Counterproductive, too, are bigger policies targeted to the middle- and upper middle-income brackets. Both Bernie Sanders and Elizabeth Warren would like to eliminate risks associated with middle-class wealth by making college free, cancelling student debt, and expanding Social Security. But college-educated workers, even indebted ones, have lower rates of unemployment and experience joblessness for shorter periods. They are also better equipped to acquire new job skills years after they finish college. Given limited government resources, ameliorating risk for the college-educated should be a lower priority than helping less-educated workers in rural areas, who face higher risks of economic hardship.
Expanding Social Security doesn’t reduce the biggest risk in retirement, either. Americans have more income in retirement than ever before. Defined-contribution retirement plans like 401(k)s shift risk onto individuals, but they also cover many more people than defined-benefit pension plans ever did. The major risk that Americans face is the prospect of high long-term-care costs not covered by Medicare. Affordable long-term-care insurance is practically nonexistent because it’s unprofitable for insurance companies to provide. This creates a potentially huge financial and time burden for many families—one much worthier of government resources than expanding Social Security benefits.
American health care is expensive and uncertain and suffers from coverage gaps. But nationalization of the multitrillion-dollar health-care industry will stifle innovation, as will Warren’s plans to pay for expanded health care, Social Security, and education programs by limiting returns on investment. She plans to increase capital gains and corporate taxes, set a 14.8 percent tax on income exceeding $250,000 (including investment income), and impose a constitutionally dubious wealth tax on fortunes greater than $50 million. The rewards from risk-taking are what motivate entrepreneurs to innovate despite high odds of failure. Punitive taxation on income and capital gains is a means of managing risk by capping the reward of taking it in the first place. But a growth-oriented economy demands that all participants in a risk-taking venture be rewarded, including investors and early hires.
Some Republicans are also responding to the new economy by embracing more government intervention to reduce risk. President Donald Trump makes no secret of his desire for the Fed to lower interest rates in order to boost the stock market. But the Fed’s efforts to minimize risk by keeping rates artificially low in a growing economy create distortions and bubbles by making loans artificially cheap and encouraging leverage. This strategy may reduce short-term asset volatility but at the cost of more severe systemic risk.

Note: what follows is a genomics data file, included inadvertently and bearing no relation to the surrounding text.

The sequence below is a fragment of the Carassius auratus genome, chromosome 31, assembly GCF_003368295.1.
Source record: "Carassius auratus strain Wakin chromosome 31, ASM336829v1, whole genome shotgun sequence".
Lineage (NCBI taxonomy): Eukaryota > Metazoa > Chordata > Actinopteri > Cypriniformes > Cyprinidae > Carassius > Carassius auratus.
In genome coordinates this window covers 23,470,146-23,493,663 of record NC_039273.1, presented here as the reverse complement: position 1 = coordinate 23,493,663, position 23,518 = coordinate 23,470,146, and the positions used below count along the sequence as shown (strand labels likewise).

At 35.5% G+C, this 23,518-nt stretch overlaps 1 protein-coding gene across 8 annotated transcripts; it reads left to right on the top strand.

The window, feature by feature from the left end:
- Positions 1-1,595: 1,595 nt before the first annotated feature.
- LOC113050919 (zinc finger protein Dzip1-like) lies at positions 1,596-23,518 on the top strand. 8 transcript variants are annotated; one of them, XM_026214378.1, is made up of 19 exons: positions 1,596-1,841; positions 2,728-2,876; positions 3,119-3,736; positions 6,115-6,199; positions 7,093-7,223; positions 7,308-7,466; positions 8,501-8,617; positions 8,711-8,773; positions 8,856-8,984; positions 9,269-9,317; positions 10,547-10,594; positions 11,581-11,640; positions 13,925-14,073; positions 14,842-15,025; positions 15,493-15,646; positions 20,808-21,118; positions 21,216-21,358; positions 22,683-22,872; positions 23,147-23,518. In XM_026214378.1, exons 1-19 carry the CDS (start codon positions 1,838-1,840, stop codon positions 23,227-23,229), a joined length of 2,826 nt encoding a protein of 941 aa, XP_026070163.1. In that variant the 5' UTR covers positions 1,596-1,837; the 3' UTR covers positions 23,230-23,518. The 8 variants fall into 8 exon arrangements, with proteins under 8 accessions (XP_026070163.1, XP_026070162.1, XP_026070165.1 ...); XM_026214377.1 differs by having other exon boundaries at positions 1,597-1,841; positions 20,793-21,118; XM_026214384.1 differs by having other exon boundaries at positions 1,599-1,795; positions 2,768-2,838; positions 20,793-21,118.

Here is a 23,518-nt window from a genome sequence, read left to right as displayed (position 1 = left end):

Senator Marco Rubio, a former and perhaps future presidential contender, hopes to reduce the risk of American failure in global markets by advocating industrial policy that subsidizes particular industries. This puts the government in the role of picking winners—something it has shown little faculty for doing—and distorts risk-taking. As economic historian Joel Mokyr has argued, innovation is never predictable, especially in a transitioning economy. New technology often creates a market that no one could have predicted. Subsidizing pet industries slows and distorts the discovery process, funneling capital to the wrong places and putting entrepreneurs who want to take a chance at a fledging, not yet favored, industry at a disadvantage when it comes to raising capital. It’s true that industrial policies worked in some Asian economies, but these policies made use of already market-proven technology. Industrial policy is less effective for economies that hope to maintain a leadership role.
The U.S. economy gained supremacy by trusting markets to allocate risk, by letting people fail, and by rewarding those who thrived. Government has a role to play in reducing risk, but to do its job well it needs to be clear about what the most pressing risks are and how best to address them—while still rewarding risk-taking.
Reprinted with permission from - City Journal - by Allison Schrager